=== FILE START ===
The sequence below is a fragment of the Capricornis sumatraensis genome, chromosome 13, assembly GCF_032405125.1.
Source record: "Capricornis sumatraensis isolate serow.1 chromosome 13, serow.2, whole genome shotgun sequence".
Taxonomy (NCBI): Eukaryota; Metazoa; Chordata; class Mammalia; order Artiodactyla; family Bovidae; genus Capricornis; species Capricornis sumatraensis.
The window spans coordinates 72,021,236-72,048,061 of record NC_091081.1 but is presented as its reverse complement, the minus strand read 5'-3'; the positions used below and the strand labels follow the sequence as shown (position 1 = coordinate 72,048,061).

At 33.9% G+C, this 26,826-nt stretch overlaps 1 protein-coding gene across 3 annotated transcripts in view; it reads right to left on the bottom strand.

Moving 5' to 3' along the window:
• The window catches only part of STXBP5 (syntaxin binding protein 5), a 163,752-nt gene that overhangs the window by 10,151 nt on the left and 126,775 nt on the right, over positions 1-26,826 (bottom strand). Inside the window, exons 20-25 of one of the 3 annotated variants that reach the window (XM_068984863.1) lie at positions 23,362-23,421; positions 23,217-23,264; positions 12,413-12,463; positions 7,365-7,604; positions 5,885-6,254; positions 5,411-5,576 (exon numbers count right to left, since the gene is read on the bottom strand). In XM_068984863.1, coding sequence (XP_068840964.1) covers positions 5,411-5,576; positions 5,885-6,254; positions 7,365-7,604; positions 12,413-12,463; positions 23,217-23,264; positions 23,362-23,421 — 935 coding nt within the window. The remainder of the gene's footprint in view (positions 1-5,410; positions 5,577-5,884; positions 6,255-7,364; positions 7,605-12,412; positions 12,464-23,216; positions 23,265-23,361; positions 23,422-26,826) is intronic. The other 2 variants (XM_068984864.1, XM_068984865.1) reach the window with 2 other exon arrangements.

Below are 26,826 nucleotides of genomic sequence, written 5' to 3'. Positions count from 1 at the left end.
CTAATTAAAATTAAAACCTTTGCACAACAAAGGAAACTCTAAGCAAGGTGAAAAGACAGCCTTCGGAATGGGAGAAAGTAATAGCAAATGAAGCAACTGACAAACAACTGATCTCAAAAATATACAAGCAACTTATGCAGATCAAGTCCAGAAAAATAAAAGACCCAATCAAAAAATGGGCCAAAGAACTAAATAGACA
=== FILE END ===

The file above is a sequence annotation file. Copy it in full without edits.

The sequence below is a fragment of the Capricornis sumatraensis genome, chromosome 13, assembly GCF_032405125.1.
Source record: "Capricornis sumatraensis isolate serow.1 chromosome 13, serow.2, whole genome shotgun sequence".
Taxonomy (NCBI): Eukaryota; Metazoa; Chordata; class Mammalia; order Artiodactyla; family Bovidae; genus Capricornis; species Capricornis sumatraensis.
The window spans coordinates 72,021,236-72,048,061 of record NC_091081.1 but is presented as its reverse complement, the minus strand read 5'-3'; the positions used below and the strand labels follow the sequence as shown (position 1 = coordinate 72,048,061).

At 33.9% G+C, this 26,826-nt stretch overlaps 1 protein-coding gene across 3 annotated transcripts in view; it reads right to left on the bottom strand.

Moving 5' to 3' along the window:
• The window catches only part of STXBP5 (syntaxin binding protein 5), a 163,752-nt gene that overhangs the window by 10,151 nt on the left and 126,775 nt on the right, over positions 1-26,826 (bottom strand). Inside the window, exons 20-25 of one of the 3 annotated variants that reach the window (XM_068984863.1) lie at positions 23,362-23,421; positions 23,217-23,264; positions 12,413-12,463; positions 7,365-7,604; positions 5,885-6,254; positions 5,411-5,576 (exon numbers count right to left, since the gene is read on the bottom strand). In XM_068984863.1, coding sequence (XP_068840964.1) covers positions 5,411-5,576; positions 5,885-6,254; positions 7,365-7,604; positions 12,413-12,463; positions 23,217-23,264; positions 23,362-23,421 — 935 coding nt within the window. The remainder of the gene's footprint in view (positions 1-5,410; positions 5,577-5,884; positions 6,255-7,364; positions 7,605-12,412; positions 12,464-23,216; positions 23,265-23,361; positions 23,422-26,826) is intronic. The other 2 variants (XM_068984864.1, XM_068984865.1) reach the window with 2 other exon arrangements.

Below are 26,826 nucleotides of genomic sequence, written 5' to 3'. Positions count from 1 at the left end.
CTAATTAAAATTAAAACCTTTGCACAACAAAGGAAACTCTAAGCAAGGTGAAAAGACAGCCTTCGGAATGGGAGAAAGTAATAGCAAATGAAGCAACTGACAAACAACTGATCTCAAAAATATACAAGCAACTTATGCAGATCAAGTCCAGAAAAATAAAAGACCCAATCAAAAAATGGGCCAAAGAACTAAATAGACA